Humans are the 'computers of the future'


In the not-too-distant future, humans will have computers built into our bodies.

So claims prominent futurologist Robin Mannings, an ex-manager of the research department at BT, who predicted a future where we would just not carry technology but become the technology ourselves.

"Today the coolest things on the streets are smartphones," he said at a VMware event held yesterday in London.

"It is a smart bit of computing that you carry with you in your pocket or your handbag. Soon we will start to wear technology [advanced computing contact lenses for example] but where will that go next?"

He added: "The science is in its early days but we will have the computer become part of ourselves."

He admitted that the idea of having computer parts built into our bodies may not appeal to the masses but the science was getting there.

"Lots of people will be scared of the idea but that is why we will have to work on cultural issues but from the science and technology point of view the next thing will be bio-computing," he said.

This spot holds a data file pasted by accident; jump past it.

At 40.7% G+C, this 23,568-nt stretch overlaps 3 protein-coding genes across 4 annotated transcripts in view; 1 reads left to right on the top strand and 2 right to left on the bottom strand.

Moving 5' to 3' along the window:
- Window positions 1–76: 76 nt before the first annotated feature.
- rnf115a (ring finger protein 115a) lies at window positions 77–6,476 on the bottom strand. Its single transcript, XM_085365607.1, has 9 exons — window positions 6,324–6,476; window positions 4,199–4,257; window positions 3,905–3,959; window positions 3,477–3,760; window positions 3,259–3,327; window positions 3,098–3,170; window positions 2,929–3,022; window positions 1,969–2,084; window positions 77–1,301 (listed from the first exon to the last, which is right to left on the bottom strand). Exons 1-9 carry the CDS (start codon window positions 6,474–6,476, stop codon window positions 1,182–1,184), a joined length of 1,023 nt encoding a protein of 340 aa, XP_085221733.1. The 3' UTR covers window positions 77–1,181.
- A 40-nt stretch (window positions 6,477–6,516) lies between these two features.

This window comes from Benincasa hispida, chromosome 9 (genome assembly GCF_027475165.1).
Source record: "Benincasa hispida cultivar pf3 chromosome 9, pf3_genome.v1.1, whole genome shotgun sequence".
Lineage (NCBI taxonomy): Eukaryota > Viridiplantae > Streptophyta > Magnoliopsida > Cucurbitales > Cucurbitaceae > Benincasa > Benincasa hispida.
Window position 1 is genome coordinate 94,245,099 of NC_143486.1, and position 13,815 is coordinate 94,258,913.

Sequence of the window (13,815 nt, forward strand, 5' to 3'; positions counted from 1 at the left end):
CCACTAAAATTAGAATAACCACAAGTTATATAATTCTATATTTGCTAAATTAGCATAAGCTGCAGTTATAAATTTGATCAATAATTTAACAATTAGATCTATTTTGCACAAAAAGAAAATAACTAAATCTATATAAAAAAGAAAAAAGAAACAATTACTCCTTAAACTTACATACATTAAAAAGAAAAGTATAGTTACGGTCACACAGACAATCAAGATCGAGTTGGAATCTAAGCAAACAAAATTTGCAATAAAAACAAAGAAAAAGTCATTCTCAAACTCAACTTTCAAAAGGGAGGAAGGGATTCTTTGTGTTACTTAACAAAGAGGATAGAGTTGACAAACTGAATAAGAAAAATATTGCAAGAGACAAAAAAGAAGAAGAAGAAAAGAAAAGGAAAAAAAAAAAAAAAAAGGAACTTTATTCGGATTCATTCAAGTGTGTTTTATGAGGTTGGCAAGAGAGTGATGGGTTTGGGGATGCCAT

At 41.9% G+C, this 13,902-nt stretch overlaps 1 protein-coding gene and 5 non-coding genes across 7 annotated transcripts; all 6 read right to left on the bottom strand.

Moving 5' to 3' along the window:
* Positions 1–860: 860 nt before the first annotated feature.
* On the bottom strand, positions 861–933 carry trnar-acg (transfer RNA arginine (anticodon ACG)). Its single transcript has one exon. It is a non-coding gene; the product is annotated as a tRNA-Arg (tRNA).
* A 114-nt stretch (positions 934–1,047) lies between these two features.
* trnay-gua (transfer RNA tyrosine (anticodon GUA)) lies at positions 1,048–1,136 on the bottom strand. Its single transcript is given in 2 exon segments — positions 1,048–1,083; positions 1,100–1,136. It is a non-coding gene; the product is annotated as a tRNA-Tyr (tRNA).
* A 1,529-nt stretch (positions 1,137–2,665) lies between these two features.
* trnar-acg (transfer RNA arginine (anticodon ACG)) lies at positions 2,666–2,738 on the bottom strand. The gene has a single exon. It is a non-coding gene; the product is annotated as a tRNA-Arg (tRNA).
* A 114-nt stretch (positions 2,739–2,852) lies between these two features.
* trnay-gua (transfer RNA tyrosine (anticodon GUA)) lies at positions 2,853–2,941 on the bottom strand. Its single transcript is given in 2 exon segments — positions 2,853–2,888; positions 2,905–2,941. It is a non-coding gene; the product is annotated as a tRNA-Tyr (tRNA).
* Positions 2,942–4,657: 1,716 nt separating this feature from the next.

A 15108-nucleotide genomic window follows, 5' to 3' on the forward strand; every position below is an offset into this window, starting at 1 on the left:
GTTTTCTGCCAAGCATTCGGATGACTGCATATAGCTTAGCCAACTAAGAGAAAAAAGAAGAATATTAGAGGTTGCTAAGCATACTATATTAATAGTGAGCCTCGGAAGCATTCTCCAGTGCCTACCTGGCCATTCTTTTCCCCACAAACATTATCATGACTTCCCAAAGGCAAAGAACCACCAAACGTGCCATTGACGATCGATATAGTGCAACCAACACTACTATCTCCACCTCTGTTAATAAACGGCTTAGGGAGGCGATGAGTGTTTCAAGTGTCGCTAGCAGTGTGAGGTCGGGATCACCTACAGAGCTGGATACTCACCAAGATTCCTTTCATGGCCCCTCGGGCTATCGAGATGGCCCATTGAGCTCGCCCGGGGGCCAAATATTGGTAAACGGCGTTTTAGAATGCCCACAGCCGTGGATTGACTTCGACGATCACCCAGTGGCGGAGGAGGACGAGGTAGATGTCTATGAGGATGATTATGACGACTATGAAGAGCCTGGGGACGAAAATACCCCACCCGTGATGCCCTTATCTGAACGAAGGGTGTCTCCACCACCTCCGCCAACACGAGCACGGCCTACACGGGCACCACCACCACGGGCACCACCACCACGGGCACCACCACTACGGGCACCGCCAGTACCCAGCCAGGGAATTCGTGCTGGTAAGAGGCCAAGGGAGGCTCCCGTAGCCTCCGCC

"We are the computer that is the future of evolution."

Mannings had further predictions about how technology will improve our lifespan although admitted retirement may not be as close as people hope.

"It is now far less unusual to come across someone who is 100. It is said that babies born today will live to 150 and people in this room will be likely to see 100 if not more," he said.

"The traditional career is 30 to 40 years [but] this will change."

Jennifer Scott

Jennifer Scott is a former freelance journalist and currently political reporter for Sky News. She has a varied writing history, having started her career at Dennis Publishing, working in various roles across its business technology titles, including ITPro. Jennifer has specialised in a number of areas over the years and has produced a wealth of content for ITPro, focusing largely on data storage, networking, cloud computing, and telecommunications.

Most recently Jennifer has turned her skills to the political sphere and broadcast journalism, where she has worked for the BBC as a political reporter, before moving to Sky News.